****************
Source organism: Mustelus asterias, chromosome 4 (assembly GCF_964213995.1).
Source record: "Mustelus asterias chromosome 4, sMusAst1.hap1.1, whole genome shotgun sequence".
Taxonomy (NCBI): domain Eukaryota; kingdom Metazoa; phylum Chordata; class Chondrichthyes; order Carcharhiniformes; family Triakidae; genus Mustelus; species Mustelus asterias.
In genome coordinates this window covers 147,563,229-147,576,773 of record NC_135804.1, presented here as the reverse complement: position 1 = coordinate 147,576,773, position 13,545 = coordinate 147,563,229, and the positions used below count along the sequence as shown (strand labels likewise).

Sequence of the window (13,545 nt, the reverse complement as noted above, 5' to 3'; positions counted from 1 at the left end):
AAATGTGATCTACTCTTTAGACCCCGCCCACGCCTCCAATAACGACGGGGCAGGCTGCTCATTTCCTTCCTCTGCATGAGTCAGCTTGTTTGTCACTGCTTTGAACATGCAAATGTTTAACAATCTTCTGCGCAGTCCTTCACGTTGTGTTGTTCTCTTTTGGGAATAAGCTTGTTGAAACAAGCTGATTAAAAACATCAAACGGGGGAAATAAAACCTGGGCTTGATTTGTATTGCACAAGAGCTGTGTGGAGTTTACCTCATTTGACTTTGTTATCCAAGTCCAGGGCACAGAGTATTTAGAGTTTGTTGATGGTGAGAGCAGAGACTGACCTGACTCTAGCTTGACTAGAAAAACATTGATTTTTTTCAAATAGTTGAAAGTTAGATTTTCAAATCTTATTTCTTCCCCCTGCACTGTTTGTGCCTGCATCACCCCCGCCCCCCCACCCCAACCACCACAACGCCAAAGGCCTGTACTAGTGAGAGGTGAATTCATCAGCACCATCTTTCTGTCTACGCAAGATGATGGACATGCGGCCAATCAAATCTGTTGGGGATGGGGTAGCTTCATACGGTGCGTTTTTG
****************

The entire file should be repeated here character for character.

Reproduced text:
Source organism: Mustelus asterias, chromosome 4 (assembly GCF_964213995.1).
Source record: "Mustelus asterias chromosome 4, sMusAst1.hap1.1, whole genome shotgun sequence".
Taxonomy (NCBI): domain Eukaryota; kingdom Metazoa; phylum Chordata; class Chondrichthyes; order Carcharhiniformes; family Triakidae; genus Mustelus; species Mustelus asterias.
In genome coordinates this window covers 147,563,229-147,576,773 of record NC_135804.1, presented here as the reverse complement: position 1 = coordinate 147,576,773, position 13,545 = coordinate 147,563,229, and the positions used below count along the sequence as shown (strand labels likewise).

Sequence of the window (13,545 nt, the reverse complement as noted above, 5' to 3'; positions counted from 1 at the left end):
AAATGTGATCTACTCTTTAGACCCCGCCCACGCCTCCAATAACGACGGGGCAGGCTGCTCATTTCCTTCCTCTGCATGAGTCAGCTTGTTTGTCACTGCTTTGAACATGCAAATGTTTAACAATCTTCTGCGCAGTCCTTCACGTTGTGTTGTTCTCTTTTGGGAATAAGCTTGTTGAAACAAGCTGATTAAAAACATCAAACGGGGGAAATAAAACCTGGGCTTGATTTGTATTGCACAAGAGCTGTGTGGAGTTTACCTCATTTGACTTTGTTATCCAAGTCCAGGGCACAGAGTATTTAGAGTTTGTTGATGGTGAGAGCAGAGACTGACCTGACTCTAGCTTGACTAGAAAAACATTGATTTTTTTCAAATAGTTGAAAGTTAGATTTTCAAATCTTATTTCTTCCCCCTGCACTGTTTGTGCCTGCATCACCCCCGCCCCCCCACCCCAACCACCACAACGCCAAAGGCCTGTACTAGTGAGAGGTGAATTCATCAGCACCATCTTTCTGTCTACGCAAGATGATGGACATGCGGCCAATCAAATCTGTTGGGGATGGGGTAGCTTCATACGGTGCGTTTTTG